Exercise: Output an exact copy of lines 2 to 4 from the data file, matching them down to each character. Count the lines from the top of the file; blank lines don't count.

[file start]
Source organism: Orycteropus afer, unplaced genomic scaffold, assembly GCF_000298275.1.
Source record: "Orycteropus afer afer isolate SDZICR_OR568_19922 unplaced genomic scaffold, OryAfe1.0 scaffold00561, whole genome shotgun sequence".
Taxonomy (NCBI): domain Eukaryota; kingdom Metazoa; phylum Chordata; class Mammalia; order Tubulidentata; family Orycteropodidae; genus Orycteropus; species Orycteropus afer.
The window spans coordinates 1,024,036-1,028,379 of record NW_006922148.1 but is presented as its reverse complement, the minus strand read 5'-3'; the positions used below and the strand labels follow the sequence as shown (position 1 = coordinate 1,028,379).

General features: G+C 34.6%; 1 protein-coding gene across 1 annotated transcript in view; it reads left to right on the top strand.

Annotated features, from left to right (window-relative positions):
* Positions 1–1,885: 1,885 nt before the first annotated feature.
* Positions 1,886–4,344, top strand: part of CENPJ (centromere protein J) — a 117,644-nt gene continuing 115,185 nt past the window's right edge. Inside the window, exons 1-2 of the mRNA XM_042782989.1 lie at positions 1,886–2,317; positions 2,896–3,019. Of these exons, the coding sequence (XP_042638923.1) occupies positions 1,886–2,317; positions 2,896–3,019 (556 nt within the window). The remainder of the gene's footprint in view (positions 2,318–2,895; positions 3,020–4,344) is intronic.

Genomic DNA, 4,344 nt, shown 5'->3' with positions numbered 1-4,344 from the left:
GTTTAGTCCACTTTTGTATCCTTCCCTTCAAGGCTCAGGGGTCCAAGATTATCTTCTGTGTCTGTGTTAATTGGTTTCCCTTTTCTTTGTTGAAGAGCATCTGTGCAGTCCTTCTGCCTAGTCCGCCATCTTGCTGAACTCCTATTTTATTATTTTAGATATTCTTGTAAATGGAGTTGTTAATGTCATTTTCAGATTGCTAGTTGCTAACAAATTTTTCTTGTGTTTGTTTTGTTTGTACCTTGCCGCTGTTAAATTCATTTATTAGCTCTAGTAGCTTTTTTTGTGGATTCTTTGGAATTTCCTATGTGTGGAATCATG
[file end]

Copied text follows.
Source record: "Orycteropus afer afer isolate SDZICR_OR568_19922 unplaced genomic scaffold, OryAfe1.0 scaffold00561, whole genome shotgun sequence".
Taxonomy (NCBI): domain Eukaryota; kingdom Metazoa; phylum Chordata; class Mammalia; order Tubulidentata; family Orycteropodidae; genus Orycteropus; species Orycteropus afer.
The window spans coordinates 1,024,036-1,028,379 of record NW_006922148.1 but is presented as its reverse complement, the minus strand read 5'-3'; the positions used below and the strand labels follow the sequence as shown (position 1 = coordinate 1,028,379).